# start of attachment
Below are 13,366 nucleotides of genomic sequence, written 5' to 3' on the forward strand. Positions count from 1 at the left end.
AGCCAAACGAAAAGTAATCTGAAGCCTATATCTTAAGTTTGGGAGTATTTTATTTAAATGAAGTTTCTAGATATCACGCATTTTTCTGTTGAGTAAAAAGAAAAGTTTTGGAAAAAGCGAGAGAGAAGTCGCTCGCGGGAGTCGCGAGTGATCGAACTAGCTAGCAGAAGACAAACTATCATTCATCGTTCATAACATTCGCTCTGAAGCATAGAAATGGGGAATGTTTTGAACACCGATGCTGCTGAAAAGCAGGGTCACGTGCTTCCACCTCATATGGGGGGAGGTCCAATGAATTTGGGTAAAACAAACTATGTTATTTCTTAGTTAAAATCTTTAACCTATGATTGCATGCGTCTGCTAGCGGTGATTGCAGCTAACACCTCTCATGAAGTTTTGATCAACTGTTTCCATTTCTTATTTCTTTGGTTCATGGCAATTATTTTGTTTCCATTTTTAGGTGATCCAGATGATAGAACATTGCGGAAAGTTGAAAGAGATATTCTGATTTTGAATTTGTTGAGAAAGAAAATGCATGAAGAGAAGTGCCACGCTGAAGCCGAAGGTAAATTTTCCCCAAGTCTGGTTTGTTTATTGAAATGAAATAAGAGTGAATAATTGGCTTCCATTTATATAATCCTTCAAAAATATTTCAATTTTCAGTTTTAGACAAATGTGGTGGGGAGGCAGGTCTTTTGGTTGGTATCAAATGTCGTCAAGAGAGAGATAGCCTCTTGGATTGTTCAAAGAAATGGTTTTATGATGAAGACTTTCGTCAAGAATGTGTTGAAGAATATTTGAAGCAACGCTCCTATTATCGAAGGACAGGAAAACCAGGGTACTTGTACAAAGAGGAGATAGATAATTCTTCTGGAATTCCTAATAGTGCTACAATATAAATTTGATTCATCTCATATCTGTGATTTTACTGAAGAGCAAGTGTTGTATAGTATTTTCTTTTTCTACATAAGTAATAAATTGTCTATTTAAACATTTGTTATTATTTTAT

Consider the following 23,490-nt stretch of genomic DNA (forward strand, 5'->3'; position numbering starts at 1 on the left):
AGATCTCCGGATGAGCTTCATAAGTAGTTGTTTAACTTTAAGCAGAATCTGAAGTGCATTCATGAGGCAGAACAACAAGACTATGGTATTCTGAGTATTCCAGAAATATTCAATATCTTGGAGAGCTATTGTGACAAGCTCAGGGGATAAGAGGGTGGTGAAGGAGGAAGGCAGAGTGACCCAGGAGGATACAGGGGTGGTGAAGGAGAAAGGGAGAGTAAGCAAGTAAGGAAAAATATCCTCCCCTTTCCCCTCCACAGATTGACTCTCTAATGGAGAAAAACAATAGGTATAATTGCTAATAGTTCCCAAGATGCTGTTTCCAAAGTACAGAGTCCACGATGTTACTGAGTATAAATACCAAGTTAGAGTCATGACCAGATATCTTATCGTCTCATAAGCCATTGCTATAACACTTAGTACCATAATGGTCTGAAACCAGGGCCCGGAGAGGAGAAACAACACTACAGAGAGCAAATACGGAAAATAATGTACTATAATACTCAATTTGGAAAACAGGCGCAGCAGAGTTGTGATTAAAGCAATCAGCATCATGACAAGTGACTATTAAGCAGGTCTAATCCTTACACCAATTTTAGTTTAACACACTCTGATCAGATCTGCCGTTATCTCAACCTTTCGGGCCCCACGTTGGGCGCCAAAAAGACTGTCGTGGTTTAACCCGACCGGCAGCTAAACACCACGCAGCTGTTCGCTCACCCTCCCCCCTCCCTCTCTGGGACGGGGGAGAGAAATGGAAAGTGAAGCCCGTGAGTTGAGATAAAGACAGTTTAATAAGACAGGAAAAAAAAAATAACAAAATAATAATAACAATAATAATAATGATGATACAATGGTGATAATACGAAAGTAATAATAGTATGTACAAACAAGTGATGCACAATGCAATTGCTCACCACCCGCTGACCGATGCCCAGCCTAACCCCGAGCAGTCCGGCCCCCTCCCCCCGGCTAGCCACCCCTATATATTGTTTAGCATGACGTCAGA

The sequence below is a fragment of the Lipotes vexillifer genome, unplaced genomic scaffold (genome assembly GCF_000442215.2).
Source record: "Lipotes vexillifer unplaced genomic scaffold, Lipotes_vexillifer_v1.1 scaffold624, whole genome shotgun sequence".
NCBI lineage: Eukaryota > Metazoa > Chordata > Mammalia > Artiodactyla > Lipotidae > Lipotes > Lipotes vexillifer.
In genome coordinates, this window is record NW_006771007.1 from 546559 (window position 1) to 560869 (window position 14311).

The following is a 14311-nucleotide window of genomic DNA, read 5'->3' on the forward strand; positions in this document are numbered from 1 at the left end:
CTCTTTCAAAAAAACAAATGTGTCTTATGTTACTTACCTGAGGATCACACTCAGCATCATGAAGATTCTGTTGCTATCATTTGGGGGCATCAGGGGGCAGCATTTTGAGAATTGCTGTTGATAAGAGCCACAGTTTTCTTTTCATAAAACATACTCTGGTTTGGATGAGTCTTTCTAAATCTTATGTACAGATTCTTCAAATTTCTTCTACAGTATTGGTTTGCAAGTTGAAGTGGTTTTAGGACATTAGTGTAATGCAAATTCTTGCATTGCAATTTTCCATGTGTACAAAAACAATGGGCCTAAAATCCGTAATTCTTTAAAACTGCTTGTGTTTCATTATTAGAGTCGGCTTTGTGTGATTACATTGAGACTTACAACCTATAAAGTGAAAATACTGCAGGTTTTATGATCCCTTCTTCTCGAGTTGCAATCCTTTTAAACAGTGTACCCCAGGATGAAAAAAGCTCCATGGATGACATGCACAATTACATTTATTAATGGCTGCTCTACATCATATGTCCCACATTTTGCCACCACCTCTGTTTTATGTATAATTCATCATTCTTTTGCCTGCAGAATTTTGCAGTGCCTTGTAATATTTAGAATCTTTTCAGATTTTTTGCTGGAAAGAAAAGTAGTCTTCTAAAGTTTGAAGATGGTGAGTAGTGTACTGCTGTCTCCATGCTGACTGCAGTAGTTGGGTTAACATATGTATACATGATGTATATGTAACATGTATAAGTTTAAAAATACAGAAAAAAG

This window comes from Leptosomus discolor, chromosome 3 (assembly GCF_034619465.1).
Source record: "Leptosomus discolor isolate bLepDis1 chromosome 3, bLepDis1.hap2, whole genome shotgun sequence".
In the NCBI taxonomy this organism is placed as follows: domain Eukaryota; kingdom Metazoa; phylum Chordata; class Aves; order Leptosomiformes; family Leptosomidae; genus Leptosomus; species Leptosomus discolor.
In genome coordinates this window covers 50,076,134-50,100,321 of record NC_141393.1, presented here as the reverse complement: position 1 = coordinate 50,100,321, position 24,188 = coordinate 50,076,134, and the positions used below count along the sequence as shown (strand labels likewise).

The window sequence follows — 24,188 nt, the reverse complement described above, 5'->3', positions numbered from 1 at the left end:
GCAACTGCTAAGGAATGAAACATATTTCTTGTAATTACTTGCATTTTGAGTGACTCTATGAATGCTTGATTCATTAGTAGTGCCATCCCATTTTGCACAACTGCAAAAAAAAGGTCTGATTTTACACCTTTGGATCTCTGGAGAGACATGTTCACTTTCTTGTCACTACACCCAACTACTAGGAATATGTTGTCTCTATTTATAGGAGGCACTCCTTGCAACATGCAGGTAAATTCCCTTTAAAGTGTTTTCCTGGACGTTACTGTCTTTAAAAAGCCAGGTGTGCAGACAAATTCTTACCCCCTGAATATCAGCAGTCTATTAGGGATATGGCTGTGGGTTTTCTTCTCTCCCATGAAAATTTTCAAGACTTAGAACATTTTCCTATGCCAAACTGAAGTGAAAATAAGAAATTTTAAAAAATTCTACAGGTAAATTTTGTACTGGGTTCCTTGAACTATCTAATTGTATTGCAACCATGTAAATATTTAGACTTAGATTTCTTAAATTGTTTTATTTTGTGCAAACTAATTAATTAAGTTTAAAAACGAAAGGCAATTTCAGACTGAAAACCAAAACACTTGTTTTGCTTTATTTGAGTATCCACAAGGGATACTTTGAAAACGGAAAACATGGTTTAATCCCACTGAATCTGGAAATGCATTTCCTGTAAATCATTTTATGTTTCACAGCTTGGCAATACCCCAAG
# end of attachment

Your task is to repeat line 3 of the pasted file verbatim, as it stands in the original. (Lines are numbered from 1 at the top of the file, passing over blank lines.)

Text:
Consider the following 23,490-nt stretch of genomic DNA (forward strand, 5'->3'; position numbering starts at 1 on the left):